Jackson’s widowbird is a lek-breeding bird, engaging in a system of breeding in which the males display communally, competing to attract a female with which to mate, and then take no part in caring for the eggs or chicks (3). They are polygynous birds and thus males mate with more than one female (3). To attract females, males establish “dancing grounds” in suitable grassland areas. By nipping off and treading down grass, the males create a defined circular smoothly-beaten track, about one metre across. A single tuft of grass is left in the centre in which the male forms two cup-shaped recesses on opposite sides by making short runs at the tuft with a lowered head. On the appearance of a female, the male faces the tuft of grass and begins his peculiar dance. Throwing his head back and arching his tail feathers, the male makes repeated jumps, up to one metre high, accompanied by a soft tinkling call (3) (6). The choosy females pick a mating partner based on the length of his tail and the rate of the jump display (3).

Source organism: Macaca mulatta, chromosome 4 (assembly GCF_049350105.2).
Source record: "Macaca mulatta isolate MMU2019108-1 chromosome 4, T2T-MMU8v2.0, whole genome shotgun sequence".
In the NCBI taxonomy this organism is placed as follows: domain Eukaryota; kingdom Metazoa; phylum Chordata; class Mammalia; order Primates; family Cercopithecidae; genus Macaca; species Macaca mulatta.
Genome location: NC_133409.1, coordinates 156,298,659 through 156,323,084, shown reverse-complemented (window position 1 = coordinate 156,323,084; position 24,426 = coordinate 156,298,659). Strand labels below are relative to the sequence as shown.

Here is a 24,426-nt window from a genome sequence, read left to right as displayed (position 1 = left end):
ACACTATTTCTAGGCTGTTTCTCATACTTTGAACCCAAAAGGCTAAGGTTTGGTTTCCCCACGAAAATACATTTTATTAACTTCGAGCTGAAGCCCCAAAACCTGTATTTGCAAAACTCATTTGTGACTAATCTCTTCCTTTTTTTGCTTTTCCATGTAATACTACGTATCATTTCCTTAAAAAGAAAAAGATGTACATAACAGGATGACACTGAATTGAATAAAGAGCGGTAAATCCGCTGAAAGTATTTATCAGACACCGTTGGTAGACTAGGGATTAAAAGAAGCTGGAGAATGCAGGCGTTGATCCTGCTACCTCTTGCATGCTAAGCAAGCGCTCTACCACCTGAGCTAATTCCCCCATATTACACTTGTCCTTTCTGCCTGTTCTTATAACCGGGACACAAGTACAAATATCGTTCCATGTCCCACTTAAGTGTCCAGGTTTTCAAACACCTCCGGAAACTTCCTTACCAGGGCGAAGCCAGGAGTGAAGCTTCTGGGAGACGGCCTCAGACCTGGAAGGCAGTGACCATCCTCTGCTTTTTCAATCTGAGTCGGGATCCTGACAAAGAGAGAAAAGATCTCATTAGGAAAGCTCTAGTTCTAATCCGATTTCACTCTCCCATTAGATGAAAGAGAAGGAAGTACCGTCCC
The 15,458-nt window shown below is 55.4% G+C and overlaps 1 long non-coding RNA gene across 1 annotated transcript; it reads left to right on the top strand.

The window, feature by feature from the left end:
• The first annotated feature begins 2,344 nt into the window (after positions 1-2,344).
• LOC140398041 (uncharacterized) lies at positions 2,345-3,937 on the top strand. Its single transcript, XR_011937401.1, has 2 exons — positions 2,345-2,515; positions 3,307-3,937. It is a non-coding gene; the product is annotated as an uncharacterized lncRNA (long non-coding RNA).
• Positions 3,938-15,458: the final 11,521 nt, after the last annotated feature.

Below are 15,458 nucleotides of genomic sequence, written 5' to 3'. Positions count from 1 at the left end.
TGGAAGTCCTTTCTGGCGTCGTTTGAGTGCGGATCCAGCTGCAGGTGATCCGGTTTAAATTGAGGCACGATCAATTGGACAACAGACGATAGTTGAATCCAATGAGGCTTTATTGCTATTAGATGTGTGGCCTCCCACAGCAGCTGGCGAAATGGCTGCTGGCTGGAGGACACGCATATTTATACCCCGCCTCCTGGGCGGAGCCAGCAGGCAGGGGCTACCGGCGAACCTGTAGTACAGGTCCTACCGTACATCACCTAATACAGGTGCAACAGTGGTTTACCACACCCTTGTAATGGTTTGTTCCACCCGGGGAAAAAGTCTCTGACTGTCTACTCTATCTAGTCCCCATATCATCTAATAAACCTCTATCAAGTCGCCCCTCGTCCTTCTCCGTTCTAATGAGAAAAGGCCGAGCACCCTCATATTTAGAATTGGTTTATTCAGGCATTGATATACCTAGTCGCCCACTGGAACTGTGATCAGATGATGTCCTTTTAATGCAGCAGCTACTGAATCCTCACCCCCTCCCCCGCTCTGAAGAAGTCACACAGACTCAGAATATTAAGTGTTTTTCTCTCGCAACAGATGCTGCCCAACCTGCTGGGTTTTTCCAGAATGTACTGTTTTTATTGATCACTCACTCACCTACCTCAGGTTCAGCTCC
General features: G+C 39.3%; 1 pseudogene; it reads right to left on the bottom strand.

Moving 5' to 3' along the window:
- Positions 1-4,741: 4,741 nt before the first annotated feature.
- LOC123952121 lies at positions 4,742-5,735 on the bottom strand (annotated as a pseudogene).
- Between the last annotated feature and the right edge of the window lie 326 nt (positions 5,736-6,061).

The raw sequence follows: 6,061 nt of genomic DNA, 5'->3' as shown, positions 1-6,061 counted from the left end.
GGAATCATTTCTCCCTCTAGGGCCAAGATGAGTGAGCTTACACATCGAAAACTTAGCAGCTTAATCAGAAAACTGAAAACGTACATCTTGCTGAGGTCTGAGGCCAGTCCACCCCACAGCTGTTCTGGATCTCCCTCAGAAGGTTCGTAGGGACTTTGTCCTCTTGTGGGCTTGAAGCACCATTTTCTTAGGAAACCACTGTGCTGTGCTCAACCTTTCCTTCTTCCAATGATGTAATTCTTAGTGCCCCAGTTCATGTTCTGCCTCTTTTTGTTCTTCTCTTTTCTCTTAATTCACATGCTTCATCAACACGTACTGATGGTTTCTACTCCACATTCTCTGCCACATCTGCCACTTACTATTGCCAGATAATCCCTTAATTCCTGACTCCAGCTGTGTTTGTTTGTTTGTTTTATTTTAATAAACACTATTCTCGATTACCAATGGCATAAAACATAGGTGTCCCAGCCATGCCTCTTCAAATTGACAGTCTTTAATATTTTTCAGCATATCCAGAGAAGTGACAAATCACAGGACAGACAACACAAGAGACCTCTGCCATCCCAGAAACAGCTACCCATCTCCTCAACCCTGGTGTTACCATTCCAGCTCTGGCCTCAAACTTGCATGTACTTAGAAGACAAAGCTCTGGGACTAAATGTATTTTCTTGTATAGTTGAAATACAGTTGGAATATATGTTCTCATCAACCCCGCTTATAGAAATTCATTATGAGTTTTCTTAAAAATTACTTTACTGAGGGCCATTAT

Female Jackson’s widowbirds visit the males’ dance rings solely for mating and undertake all nest duties on their own. The nest is a woven ball of grass built near the ground or in a dense tuft a little way above the ground (3).